Scope of inspections by the chief inspector
‘In section 147 of the Education and Inspections Act 2006 (c. 40) (inspection of premises in connection with adoption and fostering functions) after subsection (2) insert—
“(2A) The Chief Inspector must consider the promotion of the welfare and safety of a child when carrying out the inspections mentioned in this section.”’.—[Tim Loughton.]
I beg to move, That the clause be read a Second time.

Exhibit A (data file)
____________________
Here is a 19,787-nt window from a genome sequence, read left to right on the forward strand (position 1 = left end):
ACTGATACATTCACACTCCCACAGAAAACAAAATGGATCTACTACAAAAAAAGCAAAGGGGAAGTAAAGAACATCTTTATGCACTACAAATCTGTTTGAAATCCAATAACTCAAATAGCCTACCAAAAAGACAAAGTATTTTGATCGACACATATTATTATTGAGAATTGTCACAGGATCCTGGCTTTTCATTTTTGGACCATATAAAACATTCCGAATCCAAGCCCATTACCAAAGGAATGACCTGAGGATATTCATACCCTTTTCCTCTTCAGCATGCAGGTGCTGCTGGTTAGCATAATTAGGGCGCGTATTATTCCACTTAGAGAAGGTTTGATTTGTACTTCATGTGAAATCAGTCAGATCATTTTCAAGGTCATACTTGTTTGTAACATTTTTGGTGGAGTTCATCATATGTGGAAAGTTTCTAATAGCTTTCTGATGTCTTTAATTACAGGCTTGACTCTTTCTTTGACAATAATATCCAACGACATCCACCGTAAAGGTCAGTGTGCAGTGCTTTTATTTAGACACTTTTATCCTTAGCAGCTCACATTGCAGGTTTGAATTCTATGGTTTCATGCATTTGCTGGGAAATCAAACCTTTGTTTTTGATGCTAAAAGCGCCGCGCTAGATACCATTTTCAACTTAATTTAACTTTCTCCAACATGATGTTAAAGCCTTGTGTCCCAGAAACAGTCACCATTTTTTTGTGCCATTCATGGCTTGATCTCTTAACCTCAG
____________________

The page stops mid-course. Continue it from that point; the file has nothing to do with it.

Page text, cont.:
Very briefly, the issue dealt with in new clause 11 was debated and taken up in another place by my noble Friend Baroness Morris of Bolton, who was supported by the noble Lord Ramsbotham. It would ensure that the chief inspector considers the suitability of the accommodation not only in terms of door sizes and facilities and so on, but whether it is conducive to supporting the welfare and safety of a child. The new clause would broaden the scope of what is taken into account in an inspection of children’s homes. As my noble Friend said in the House of Lords, essentially the measure would place a duty on an inspector to make inspections about more than just the number of beds that a children’s home provides and the average costs of meals for children per day. There is a fear that the inspections are a bit of a tick-box exercise in some cases. In an earlier debate, I mentioned some of my experiences of children’s homes in my constituency at which, clearly, the level of care and supervision of the children was woefully inadequate. In one case, an Ofsted inspection had said that everything was okay with the physicality of the accommodation, but everything was clearly not okay with the children’s welfare.